2 1/2 Stars
Taking on a Jim Jarmusch film is a lot like reading an abstract poem. Often the theme is hidden between the lines, the passages don’t always rhyme, and overall the whole experience feels like an exercise designed to confound. Jim Jarmusch’s Patterson possesses these same qualities, to its benefit and detriment. The film’s laconic dreamlike vibe will likely turn off most unforgiving audience members, but the picture is sprinkled with interesting moments, even if they never fully congeal.
Paterson (Adam Driver) is a bus driver in the city of Paterson, NJ.. He spends his days managing the route that he slavishly shows up for every day at precisely the same time. Paterson is an unconfident poet, who won’t share his work with anyone. His artistically minded girlfriend Laura (Golshifteh Farahani) urges him to make copies of his work instead of keeping a secret notebook. Plot isn’t necessarily integral to any Jarmusch picture. It’s about the deviations and themes. Describing the storyline any further wouldn’t do the film any benefit.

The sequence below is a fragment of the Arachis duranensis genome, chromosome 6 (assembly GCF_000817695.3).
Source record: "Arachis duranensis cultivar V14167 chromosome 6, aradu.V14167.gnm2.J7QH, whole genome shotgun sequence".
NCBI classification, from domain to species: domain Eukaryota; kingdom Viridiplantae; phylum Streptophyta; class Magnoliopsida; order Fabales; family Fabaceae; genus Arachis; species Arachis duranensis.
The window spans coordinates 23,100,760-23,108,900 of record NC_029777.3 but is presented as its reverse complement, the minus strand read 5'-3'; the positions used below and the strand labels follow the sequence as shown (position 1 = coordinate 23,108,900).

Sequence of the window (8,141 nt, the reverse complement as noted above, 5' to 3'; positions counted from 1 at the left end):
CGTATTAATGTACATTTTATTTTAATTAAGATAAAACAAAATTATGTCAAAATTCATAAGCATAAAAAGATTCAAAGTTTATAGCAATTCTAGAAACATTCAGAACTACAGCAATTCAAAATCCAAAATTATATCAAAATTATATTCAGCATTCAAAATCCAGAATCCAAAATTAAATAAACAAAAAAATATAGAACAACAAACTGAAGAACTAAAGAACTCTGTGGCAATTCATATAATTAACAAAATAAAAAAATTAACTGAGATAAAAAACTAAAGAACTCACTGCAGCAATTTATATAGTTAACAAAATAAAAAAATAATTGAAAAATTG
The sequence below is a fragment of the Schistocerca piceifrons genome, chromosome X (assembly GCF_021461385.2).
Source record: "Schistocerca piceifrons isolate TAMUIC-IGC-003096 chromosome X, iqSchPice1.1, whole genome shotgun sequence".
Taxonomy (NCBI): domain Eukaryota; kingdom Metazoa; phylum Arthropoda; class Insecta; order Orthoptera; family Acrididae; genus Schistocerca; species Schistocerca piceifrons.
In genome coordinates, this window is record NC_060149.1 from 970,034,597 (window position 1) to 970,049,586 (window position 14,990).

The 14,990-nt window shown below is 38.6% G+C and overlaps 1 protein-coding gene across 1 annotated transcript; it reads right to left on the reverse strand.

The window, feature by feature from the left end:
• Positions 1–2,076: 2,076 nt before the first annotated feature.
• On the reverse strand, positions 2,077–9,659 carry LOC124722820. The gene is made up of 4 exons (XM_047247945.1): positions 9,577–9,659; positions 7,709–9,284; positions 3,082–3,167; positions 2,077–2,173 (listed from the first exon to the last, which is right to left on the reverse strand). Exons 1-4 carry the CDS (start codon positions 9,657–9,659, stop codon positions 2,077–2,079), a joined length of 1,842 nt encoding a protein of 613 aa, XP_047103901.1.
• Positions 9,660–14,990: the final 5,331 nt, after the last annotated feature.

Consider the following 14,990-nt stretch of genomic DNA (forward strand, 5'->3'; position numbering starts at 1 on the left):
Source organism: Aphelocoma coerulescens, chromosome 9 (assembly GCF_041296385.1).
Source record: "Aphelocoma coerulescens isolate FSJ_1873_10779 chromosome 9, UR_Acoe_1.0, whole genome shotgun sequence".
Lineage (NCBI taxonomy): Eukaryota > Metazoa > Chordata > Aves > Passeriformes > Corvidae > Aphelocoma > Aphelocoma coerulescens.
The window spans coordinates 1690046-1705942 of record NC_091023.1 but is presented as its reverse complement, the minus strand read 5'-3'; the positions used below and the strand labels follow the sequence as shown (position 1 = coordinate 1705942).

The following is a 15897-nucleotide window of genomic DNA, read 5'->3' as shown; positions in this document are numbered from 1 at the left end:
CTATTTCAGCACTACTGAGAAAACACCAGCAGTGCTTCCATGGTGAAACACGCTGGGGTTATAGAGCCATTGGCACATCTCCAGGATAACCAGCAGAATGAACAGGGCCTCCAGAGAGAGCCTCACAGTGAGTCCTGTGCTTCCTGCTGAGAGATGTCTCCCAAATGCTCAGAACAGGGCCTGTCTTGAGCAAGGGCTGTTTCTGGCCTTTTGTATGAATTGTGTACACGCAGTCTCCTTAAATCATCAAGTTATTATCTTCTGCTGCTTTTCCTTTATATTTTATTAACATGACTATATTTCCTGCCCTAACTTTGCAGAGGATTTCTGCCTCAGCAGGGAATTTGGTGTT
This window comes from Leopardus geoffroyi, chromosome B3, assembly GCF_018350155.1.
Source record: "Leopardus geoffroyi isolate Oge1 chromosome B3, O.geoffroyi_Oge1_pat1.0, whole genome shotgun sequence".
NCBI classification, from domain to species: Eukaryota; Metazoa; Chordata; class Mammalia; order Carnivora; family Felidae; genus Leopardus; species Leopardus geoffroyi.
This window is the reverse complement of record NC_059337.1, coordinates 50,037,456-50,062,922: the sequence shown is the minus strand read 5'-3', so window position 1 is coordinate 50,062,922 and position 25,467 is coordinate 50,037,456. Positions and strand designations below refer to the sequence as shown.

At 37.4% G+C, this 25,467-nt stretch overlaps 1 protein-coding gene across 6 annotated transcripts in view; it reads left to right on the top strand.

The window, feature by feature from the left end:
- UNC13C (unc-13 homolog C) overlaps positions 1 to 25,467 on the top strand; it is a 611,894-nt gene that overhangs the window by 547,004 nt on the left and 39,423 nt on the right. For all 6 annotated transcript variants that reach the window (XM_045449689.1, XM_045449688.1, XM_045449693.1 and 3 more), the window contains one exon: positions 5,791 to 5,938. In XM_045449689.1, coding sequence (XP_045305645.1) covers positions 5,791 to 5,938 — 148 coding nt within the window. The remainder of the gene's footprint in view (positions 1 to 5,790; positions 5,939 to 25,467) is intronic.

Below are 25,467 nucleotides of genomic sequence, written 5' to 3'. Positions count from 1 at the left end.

Paterson is a film of vignettes, and doesn’t resonate in the same manner that Jarmusch’s better work does. But it also represents a confident and seemingly calculated attempt to make the most commercially viable project from one of the great indie talents of the last thirty years. Adam Driver, who I found irritating in Scorsese’s Silence, similarly under-plays his minimalist role here, and it works for this introspective character. There is a lot to admire in Paterson, but not enough to justify its running time, or give it a recommendation. A near-miss for the always off-beat Jim Jarmusch.
Director: Jim Jarmusch
Stars: Adam Driver, Golshifteh Farahani, Barry Shabaka Henley